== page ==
This factor signifies the native place or current habitat of the person. The habitat of the person governs multiple important dietary influencers like climate, availability of fruits, vegetables, grains, etc., cooking style, culture, and so on. Therefore, desh (country) is a fairly important factor.

For example, quinoa is a super-food but it is great for the native population of Peru and Brazil, where it grows naturally because the native vegetation and local population are in sync with a similar climatic cycle. That’s why Ayurveda says that native food is the best.

In fact, Ayurveda completely prohibits the use of genetically modified, inorganically grown food. It says that any food that grows in unnatural conditions should never be used for human consumption. 

6. Kaal

This factor indicates the time, it may be the time of consumption or the time taken to digest the food, seasonal changes, Annual cycles, biorhythm of the body, etc. In this way, kaal also has numerous subdivisions.

For example, Ayurveda prohibits eating yogurt at night because it is heavy to digest and can burden the digestive system at night.

Another example relates to the seasonal dimension of time. Ayurveda says that you should not have sattu (roasted grain flour) in the winter as it is very light and has a cooling effect on the body, but it is a great food for the summers for the same reasons!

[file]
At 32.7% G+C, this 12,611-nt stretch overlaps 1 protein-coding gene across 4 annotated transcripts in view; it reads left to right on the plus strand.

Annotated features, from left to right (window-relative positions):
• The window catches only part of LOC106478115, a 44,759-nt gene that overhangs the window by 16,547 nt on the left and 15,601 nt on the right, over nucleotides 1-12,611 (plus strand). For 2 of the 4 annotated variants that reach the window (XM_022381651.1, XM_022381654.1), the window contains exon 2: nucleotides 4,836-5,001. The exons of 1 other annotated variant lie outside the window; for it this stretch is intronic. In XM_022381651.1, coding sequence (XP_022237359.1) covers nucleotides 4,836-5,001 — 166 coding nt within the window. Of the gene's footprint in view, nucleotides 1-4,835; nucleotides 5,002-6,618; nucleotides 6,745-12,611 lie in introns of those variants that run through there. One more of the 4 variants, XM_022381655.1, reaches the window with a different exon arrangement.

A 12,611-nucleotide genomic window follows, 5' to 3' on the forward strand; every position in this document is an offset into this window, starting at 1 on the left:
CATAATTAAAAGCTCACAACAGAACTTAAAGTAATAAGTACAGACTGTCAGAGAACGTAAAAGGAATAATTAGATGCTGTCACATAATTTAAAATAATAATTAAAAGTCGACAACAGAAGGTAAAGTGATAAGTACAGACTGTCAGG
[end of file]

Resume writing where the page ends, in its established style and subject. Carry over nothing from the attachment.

7. Upyog Sanstha

This is the factor that defines the rule of consumption for a food item is a specific condition. It constitutes a complete set of rules for a specific condition. Upyog sanstha varies according to the changing season, health condition, age, digestive power, etc. It is an important component of an Ideal Ayurvedic meal. However, it is critical especially in the case of digestive disorders like IBS.

One of the most basic rules of upyog sanstha, applicable to both the healthy and the sick, is that one should never eat before the digestion of the previous meal is complete.

Eating without proper digestion of the previous meal is called adhiyaashana (mid-meal eating). It is the most crucial reason for toxin accumulation in the body.

8. Upyokta

This is one of the most important factors that indicate the current health condition of the consumer. And it is more important than the body constitution or the prakrati because each person is unique and may have a completely different response to a food substance. This is the factor that has multiple subtle indications, for example – personal likes and dislikes of a person, allergic responses, etc. All these factors are unique in the case of every individual and they are more important than the body type or any other factor.

For example, a person has pitta prakrati (pitta body type) but hates the taste of green cardamom or the aroma of sandalwood, then these herbs do not apply to him, because they are not the best fir in his case. Besides, Ayurveda recommends that medicine should never cause disgust, fear, anxiety. Trauma or anger in the patient. Therefore, upyokta or the consumer is the biggest factor in an Ideal Ayurvedic diet.

In a way, it means that you should eat (healthy) food that you like. Avoid eating something just for the sake of health when you hate its taste or looks.

A peaceful and receptive mind is the key to the best digestion and absorption!

I hope that this article helps everyone to achieve flawless health! and if you are still not clear then to get the Ayurveda experience find some ayurvedic doctor.